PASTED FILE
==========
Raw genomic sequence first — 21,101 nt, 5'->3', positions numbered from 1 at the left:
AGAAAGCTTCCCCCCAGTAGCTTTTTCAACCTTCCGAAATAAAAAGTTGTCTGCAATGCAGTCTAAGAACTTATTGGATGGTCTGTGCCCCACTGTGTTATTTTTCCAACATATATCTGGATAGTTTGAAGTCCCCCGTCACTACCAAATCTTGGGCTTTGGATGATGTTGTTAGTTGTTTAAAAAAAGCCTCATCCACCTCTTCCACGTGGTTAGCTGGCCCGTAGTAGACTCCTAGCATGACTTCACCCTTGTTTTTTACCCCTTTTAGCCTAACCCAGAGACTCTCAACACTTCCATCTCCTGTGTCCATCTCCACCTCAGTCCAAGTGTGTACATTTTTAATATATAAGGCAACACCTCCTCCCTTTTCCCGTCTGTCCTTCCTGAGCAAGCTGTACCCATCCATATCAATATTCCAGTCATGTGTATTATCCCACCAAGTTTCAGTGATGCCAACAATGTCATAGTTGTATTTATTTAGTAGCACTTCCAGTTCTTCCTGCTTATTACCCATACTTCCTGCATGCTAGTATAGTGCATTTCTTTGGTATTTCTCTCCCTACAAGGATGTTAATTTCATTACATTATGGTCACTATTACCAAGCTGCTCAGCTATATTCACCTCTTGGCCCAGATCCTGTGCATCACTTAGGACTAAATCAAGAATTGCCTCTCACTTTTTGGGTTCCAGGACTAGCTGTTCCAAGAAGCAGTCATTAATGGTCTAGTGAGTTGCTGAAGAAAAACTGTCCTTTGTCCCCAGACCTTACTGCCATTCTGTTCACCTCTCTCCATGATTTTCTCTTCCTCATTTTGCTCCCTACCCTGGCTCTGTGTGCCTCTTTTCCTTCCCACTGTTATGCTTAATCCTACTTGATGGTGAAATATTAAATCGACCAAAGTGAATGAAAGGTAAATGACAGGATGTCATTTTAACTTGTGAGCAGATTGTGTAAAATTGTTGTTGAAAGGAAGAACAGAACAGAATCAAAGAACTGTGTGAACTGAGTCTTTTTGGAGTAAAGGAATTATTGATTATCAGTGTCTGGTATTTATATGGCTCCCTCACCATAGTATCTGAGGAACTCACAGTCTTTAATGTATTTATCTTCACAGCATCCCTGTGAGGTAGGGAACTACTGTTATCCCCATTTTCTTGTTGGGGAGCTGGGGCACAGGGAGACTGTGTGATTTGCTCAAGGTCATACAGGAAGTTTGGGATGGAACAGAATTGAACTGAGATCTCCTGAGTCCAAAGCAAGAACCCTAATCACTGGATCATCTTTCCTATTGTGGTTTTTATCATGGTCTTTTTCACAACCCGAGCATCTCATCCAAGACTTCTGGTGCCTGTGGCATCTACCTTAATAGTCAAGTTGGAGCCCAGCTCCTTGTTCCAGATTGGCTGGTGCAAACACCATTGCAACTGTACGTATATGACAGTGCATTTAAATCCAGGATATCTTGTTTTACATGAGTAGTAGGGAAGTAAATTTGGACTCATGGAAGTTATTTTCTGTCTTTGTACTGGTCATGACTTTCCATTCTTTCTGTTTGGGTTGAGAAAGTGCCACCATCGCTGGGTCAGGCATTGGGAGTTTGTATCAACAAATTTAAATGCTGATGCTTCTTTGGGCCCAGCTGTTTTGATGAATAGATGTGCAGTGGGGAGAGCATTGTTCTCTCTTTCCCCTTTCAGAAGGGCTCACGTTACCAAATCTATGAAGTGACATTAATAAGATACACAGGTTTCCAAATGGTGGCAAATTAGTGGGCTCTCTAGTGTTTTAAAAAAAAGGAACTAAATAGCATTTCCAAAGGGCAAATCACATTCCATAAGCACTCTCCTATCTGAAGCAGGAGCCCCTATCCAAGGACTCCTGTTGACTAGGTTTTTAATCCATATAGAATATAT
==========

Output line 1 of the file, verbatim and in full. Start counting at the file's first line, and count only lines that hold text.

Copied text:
Raw genomic sequence first — 21,101 nt, 5'->3', positions numbered from 1 at the left: